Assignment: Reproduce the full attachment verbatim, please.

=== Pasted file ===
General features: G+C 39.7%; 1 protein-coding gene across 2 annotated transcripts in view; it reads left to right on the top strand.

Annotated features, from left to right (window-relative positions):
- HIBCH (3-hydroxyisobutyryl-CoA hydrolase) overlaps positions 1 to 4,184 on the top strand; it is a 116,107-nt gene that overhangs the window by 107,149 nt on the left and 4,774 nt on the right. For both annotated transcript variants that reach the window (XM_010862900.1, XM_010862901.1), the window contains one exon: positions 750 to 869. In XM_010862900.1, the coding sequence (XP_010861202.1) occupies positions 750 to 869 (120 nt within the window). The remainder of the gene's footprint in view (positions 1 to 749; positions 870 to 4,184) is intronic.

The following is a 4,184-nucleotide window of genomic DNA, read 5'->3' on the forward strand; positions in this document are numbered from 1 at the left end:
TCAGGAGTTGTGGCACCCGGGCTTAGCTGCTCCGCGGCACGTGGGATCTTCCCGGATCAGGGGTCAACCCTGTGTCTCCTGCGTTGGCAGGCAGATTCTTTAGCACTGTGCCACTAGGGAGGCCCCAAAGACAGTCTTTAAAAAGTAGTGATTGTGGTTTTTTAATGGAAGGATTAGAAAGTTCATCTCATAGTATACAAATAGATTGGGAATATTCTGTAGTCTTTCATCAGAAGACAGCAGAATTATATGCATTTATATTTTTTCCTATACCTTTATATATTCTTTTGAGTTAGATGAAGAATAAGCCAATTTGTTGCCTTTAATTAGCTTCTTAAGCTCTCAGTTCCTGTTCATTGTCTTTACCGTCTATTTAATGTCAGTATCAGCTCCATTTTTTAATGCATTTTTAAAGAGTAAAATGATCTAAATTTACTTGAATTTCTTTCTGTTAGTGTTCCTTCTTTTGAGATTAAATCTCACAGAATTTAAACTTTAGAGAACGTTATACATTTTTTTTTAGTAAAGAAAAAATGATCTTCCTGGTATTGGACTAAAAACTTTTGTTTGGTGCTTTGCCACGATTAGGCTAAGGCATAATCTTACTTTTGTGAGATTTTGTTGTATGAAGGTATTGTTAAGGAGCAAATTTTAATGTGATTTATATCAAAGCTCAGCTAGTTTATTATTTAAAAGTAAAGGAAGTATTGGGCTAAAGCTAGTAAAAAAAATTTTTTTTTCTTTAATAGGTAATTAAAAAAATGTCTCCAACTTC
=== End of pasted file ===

General features: G+C 39.7%; 1 protein-coding gene across 2 annotated transcripts in view; it reads left to right on the top strand.

Annotated features, from left to right (window-relative positions):
- HIBCH (3-hydroxyisobutyryl-CoA hydrolase) overlaps positions 1 to 4,184 on the top strand; it is a 116,107-nt gene that overhangs the window by 107,149 nt on the left and 4,774 nt on the right. For both annotated transcript variants that reach the window (XM_010862900.1, XM_010862901.1), the window contains one exon: positions 750 to 869. In XM_010862900.1, the coding sequence (XP_010861202.1) occupies positions 750 to 869 (120 nt within the window). The remainder of the gene's footprint in view (positions 1 to 749; positions 870 to 4,184) is intronic.

The following is a 4,184-nucleotide window of genomic DNA, read 5'->3' on the forward strand; positions in this document are numbered from 1 at the left end:
TCAGGAGTTGTGGCACCCGGGCTTAGCTGCTCCGCGGCACGTGGGATCTTCCCGGATCAGGGGTCAACCCTGTGTCTCCTGCGTTGGCAGGCAGATTCTTTAGCACTGTGCCACTAGGGAGGCCCCAAAGACAGTCTTTAAAAAGTAGTGATTGTGGTTTTTTAATGGAAGGATTAGAAAGTTCATCTCATAGTATACAAATAGATTGGGAATATTCTGTAGTCTTTCATCAGAAGACAGCAGAATTATATGCATTTATATTTTTTCCTATACCTTTATATATTCTTTTGAGTTAGATGAAGAATAAGCCAATTTGTTGCCTTTAATTAGCTTCTTAAGCTCTCAGTTCCTGTTCATTGTCTTTACCGTCTATTTAATGTCAGTATCAGCTCCATTTTTTAATGCATTTTTAAAGAGTAAAATGATCTAAATTTACTTGAATTTCTTTCTGTTAGTGTTCCTTCTTTTGAGATTAAATCTCACAGAATTTAAACTTTAGAGAACGTTATACATTTTTTTTTAGTAAAGAAAAAATGATCTTCCTGGTATTGGACTAAAAACTTTTGTTTGGTGCTTTGCCACGATTAGGCTAAGGCATAATCTTACTTTTGTGAGATTTTGTTGTATGAAGGTATTGTTAAGGAGCAAATTTTAATGTGATTTATATCAAAGCTCAGCTAGTTTATTATTTAAAAGTAAAGGAAGTATTGGGCTAAAGCTAGTAAAAAAAATTTTTTTTTCTTTAATAGGTAATTAAAAAAATGTCTCCAACTTC